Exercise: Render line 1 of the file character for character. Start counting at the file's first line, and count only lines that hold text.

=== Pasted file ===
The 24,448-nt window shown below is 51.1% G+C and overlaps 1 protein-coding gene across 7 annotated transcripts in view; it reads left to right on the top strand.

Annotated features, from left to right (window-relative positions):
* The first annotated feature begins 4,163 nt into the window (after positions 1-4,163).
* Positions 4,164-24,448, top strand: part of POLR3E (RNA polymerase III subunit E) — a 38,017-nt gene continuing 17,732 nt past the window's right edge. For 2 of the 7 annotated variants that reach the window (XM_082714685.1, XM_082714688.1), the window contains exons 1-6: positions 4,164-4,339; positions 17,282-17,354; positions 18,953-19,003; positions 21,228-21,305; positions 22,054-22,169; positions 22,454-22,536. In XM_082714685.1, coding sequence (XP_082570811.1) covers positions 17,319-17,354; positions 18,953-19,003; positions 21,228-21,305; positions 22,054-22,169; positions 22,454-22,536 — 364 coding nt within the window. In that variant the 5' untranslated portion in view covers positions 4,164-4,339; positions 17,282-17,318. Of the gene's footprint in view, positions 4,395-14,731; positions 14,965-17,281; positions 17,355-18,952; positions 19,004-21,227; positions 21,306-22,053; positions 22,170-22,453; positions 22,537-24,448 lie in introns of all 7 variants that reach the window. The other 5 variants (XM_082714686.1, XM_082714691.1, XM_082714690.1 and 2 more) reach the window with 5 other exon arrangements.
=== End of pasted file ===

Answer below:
The 24,448-nt window shown below is 51.1% G+C and overlaps 1 protein-coding gene across 7 annotated transcripts in view; it reads left to right on the top strand.